Director of the All India Institute of Medical Sciences (AIIMS) Randeep Guleria shone some light on the effects of the vaccination against coronavirus. According to him, the antibodies produced as a result of the vaccination may last up to eight months or a little longer. Because of the same, scientists are supposedly trying to unveil the long-term protection that will be provided by the vaccination. This discussion or informal Q&A-of-sorts was conducted on the social media platform of Twitter through which Guleria answered questions tweeted using the hashtag #VaccineVarta. The aforementioned anti-bodies have been speculated to develop 14 days after an individual has received the second shot.
The administration of the covid vaccine for people above the age of 50 has been said to start in the month of March 2021, according to Guleria. Furthermore, he stated that the overall administration of the vaccine would be dependent on factors like age, presence of comorbidities, or even severe diseases. One of the questions asked was why veterinarians had been excluded from the high-risk workers’ list to which Guleria replied saying they did not in fact treat patients with COVID and hence there was no reason to include them on the list.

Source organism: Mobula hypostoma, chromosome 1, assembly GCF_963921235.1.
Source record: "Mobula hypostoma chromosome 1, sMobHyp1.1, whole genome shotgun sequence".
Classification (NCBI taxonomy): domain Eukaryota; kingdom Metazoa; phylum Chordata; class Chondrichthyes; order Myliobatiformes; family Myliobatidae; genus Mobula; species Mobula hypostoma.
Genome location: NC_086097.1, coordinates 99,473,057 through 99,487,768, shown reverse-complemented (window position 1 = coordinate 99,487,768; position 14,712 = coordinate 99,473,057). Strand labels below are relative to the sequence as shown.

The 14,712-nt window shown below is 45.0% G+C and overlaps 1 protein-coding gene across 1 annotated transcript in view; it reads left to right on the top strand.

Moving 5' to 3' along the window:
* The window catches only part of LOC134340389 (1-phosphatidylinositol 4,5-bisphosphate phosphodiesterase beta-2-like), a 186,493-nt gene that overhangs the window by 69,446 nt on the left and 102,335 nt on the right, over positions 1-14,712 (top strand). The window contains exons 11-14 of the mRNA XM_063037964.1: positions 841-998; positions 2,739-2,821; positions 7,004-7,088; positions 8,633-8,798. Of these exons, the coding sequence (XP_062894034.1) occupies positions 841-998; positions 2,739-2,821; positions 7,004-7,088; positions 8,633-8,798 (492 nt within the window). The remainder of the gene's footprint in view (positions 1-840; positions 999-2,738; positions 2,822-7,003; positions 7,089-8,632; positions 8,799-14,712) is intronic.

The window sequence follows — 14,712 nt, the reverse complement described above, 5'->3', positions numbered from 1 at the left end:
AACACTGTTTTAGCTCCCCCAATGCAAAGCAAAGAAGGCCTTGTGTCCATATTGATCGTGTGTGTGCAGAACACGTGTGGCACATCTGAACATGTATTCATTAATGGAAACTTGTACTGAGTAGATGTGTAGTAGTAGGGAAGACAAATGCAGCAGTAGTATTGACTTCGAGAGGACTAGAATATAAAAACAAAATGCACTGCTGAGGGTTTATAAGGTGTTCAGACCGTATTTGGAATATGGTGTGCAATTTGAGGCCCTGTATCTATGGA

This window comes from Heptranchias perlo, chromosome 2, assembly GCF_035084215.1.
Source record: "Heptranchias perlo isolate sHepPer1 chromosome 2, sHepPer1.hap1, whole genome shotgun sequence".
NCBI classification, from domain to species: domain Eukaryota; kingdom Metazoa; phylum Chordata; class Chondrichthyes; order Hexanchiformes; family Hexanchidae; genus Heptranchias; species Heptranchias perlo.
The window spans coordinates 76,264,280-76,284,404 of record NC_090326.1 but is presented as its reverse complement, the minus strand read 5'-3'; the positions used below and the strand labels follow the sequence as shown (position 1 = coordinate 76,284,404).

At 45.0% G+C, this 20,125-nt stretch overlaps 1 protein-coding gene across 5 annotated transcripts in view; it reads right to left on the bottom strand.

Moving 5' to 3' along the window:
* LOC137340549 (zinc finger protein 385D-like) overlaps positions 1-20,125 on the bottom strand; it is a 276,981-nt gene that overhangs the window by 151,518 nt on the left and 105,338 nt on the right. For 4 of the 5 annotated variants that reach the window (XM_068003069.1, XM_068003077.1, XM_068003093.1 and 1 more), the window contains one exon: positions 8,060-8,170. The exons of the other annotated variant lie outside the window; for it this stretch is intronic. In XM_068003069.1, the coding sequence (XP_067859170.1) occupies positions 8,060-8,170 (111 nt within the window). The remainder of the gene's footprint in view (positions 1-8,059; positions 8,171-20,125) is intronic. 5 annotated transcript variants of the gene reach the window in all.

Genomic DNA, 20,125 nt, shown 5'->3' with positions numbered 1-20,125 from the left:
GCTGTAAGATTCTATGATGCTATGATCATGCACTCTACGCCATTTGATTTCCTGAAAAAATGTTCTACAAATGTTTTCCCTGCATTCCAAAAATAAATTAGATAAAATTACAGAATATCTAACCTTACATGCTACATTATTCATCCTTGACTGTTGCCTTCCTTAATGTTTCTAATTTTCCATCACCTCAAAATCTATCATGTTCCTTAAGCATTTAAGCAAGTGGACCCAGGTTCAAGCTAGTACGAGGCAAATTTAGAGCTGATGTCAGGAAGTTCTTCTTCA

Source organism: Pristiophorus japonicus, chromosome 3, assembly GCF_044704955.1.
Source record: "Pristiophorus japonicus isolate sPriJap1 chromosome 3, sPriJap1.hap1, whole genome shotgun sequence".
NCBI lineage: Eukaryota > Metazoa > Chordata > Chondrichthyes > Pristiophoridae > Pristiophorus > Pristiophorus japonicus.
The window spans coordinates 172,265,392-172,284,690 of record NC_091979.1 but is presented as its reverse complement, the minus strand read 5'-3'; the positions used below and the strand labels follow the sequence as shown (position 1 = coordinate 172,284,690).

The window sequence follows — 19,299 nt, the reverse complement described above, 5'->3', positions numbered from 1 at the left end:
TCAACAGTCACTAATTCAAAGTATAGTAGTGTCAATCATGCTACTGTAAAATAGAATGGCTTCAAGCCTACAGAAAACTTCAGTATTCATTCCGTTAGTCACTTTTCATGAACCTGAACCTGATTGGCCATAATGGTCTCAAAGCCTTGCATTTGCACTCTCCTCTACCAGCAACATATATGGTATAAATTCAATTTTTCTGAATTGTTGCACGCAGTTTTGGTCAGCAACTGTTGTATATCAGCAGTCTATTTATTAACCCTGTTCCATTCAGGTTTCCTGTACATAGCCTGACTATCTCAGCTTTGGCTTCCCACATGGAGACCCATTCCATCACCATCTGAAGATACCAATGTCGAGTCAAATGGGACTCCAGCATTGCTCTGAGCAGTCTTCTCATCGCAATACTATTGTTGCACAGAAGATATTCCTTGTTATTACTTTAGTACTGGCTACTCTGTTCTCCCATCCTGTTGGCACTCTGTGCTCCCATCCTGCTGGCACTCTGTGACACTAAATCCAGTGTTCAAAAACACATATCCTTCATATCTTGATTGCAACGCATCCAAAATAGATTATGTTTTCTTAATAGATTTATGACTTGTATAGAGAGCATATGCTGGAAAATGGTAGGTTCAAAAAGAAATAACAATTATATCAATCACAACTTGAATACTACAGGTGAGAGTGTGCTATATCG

Many countries that now have started administering the vaccine started months ahead of India, however, India has now become the fastest country with regard to the doses of vaccine administered. As of the figures on Thursday, approximately 4,13,752 individuals received the COVID vaccine. Another question posed at Guleria was regarding why the government was focusing on exporting the vaccine even though not all citizens of the country had been vaccinated yet. Guleria’s reply was simple yet comprehensive as he stated that one of the major ways in which the spread of the virus is aggravated is through travel, as people coming and leaving the country in increasing numbers would mean that the virus could and would spread faster. Therefore, it was necessary to ensure that at a global level, every populace is vaccinated.